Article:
Monday, April 30, 2012

Big Pine Alligator

Everybody loves to be thrilled by the sight of a dinosaur.

In the Lower Florida Keys the easiest way to spot an American Alligator is to head over to Big Pine's Blue Hole and there it sits, the replacement for Bacardi the full sized alligator that choked to death on a plastic toy, tossed in the water by a thoughtless human.

There is that elemental fear of an alligator, even a little guy less than six feet long so safety signs abound at the Blue Hole.

The turtles seem to live harmoniously enough with the big predator.

The have an odd way of sunning themselves.

Unlike that other predator in my life who prefers the shade:

All in all it's a peaceful enough spot.

A good spot to sun yourself if you are the master of your domain.

And check this fish out, courting death:

How does it know that the the alligator's larder isn't empty?

The odd thing about (fresh water) alligators and (salt water) crocodiles (found further north in the Upper Keys and Florida Bay) is that they can't chew so they have to tear meat and swallow chunks whole. This means that alligators don't kill when they are hungry, but they drown their victims and store the bodies in "pantries," holes where the bodies can be wedged until the meat is rotten enough and soft enough to be torn off in edible sized chunks.

The fact is that unless you go into the water you are safe enough at the Blue Hole.

Cheyenne accidentally went for a swim once, dropping off the stone ledge of the old quarry and splashed around in the fresh water pool. I pulled her out with superhuman strength by the scruff of her very wet neck.

Another time she slipped down to the water's edge behind my back and said hello face to face with the gator. I keep her on a tighter leash than usual after that encounter.

It's a good spot to sit and commune with wild nature.

Me, my Crocs and my dog.

The Blue Hole... wouldn't know what danger lurks from looking at it.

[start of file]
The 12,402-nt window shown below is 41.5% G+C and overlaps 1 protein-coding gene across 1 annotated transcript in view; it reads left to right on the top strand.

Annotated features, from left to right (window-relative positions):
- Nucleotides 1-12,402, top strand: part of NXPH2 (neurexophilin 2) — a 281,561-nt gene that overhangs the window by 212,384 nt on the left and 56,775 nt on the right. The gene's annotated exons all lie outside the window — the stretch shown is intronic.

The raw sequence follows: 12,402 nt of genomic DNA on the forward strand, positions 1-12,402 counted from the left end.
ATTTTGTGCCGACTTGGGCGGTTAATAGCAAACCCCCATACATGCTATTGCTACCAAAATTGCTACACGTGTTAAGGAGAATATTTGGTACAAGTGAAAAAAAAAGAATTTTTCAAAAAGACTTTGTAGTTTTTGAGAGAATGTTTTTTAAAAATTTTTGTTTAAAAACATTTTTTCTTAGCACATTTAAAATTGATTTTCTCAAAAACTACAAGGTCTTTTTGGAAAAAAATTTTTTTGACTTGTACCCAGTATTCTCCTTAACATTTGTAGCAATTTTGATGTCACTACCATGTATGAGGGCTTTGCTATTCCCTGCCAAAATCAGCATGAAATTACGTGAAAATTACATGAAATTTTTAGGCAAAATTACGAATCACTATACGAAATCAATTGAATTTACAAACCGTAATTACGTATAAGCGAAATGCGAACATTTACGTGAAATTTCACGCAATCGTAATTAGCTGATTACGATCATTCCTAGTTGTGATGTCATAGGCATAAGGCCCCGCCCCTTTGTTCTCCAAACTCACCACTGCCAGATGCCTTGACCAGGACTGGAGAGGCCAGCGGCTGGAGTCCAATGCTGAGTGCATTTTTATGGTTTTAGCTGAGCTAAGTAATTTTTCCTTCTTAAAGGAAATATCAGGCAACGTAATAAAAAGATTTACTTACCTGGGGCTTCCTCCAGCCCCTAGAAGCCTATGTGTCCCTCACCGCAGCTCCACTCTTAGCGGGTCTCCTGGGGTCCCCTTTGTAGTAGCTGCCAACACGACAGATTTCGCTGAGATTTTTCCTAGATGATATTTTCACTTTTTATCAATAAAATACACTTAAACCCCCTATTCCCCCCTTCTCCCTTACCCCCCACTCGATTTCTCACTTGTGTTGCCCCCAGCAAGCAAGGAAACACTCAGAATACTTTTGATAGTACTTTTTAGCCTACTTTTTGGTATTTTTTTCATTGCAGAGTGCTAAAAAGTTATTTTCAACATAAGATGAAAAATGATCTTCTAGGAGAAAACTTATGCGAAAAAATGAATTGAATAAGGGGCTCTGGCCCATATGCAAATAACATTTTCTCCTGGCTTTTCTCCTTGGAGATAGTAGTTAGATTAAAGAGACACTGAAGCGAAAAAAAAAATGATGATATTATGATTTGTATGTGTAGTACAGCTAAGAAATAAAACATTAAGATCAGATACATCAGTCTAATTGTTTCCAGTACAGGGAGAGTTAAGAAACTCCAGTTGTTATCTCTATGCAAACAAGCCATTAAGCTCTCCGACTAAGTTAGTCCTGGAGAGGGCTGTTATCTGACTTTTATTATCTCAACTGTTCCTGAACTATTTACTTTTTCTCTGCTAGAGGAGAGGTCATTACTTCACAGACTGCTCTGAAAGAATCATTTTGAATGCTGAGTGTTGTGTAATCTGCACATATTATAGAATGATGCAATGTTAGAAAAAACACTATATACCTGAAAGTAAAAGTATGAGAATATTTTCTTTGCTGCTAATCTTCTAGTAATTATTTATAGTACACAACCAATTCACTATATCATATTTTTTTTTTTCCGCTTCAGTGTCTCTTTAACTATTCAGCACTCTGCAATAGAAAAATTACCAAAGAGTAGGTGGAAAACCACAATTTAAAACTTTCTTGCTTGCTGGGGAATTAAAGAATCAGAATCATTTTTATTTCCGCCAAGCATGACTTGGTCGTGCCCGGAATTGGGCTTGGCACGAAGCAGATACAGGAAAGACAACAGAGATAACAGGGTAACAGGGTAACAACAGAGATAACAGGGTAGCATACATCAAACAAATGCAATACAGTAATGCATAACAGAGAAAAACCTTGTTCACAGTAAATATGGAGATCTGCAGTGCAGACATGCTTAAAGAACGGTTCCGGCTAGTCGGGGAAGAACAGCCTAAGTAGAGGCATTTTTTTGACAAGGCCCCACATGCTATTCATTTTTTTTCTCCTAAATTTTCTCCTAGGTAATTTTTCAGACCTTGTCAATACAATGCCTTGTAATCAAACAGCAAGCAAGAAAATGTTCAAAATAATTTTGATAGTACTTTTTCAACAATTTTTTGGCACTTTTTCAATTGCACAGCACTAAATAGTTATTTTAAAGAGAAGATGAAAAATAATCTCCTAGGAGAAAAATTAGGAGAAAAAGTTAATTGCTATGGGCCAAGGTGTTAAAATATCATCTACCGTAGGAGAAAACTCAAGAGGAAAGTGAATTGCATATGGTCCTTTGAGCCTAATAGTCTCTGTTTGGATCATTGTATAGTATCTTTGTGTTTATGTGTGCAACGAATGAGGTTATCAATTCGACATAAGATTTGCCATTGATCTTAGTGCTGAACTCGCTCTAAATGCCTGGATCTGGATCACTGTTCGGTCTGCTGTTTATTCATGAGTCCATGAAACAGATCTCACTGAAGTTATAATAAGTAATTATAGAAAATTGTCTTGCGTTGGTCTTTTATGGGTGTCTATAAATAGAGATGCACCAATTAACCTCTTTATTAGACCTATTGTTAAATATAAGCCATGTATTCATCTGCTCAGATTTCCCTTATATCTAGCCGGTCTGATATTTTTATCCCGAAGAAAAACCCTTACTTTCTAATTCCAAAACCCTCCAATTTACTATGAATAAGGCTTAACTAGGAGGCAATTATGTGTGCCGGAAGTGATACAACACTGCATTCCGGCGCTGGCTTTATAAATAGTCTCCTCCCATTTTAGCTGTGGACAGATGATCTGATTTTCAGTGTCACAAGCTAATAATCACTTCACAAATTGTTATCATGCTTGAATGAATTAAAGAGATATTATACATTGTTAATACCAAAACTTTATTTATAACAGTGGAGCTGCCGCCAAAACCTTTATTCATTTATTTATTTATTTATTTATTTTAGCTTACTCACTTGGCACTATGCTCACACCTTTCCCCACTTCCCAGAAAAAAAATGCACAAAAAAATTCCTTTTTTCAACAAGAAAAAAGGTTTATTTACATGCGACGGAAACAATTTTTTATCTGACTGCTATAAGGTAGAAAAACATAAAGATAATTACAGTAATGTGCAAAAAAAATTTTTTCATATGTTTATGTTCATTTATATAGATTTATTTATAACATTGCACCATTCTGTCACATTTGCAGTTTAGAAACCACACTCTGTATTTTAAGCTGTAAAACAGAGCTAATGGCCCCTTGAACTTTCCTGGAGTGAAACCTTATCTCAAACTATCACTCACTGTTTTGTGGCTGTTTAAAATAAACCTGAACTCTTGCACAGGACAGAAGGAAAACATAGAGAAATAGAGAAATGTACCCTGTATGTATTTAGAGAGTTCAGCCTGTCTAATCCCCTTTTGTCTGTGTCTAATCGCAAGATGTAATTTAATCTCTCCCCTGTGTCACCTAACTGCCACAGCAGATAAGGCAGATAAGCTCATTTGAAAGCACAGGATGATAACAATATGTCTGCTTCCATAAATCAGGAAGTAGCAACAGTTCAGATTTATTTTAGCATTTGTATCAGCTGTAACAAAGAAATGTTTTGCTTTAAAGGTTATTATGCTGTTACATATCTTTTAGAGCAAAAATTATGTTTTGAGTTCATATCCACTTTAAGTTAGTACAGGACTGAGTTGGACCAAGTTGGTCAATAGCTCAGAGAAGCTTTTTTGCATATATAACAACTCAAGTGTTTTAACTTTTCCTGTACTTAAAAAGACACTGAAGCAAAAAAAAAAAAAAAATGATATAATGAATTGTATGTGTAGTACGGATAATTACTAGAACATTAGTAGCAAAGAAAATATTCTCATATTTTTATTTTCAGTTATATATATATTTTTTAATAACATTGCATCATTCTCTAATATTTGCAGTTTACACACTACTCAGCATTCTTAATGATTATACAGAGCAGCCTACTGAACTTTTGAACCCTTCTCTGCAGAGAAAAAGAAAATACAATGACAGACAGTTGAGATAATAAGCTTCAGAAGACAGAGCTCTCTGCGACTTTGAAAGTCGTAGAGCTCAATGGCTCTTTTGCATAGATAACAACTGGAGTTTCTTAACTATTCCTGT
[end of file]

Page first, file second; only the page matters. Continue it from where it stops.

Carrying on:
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Sunday, April 29, 2012

Downtown Stock Island

My favorite Stock Island landmark, the soon to be renovated fire station on Macdonald.

The true downtown landmark on a suburban island with no downtown may well be the convenience store that has pretty much a monopoly on processed foods in this part of the world, Tom Thumb.

Macdonald becomes Maloney and turns south toward the marinas and fishing boats.

Stock Island has suffered lime everywhere else has with the shrinking economy and homes that sold for more than half a million are worth a lot less now. Well established businesses and lofty industry soldier on.

This is the land of trailer parks housing workers that find jobs in expensive Key West. There are also auto body shops, carpenters sailmakers canvas workers and electricians based on these streets.

There is a big old Baptist church here with a school attached.

Cabinet makers of long standing:

Stock Island is on the bus line of course.

And some streets have puddles to refresh a hot Labrador's paws.

West Marine has a store in downtown Key West, Marathon and Key Largo. Not forgetting Stock Island:

Trailer parks look exotic when they have palm trees waving in the wind.

And the hidden Hogfish Restaurant a favorite of visitors who want to go slumming with the locals away from Duval Street, has a couple of strategically located signs to guide the diners.

Cheyenne likes Stock Island, full of smells.

Urban enough to keep my Labrador's interest, messy enough to make it interesting.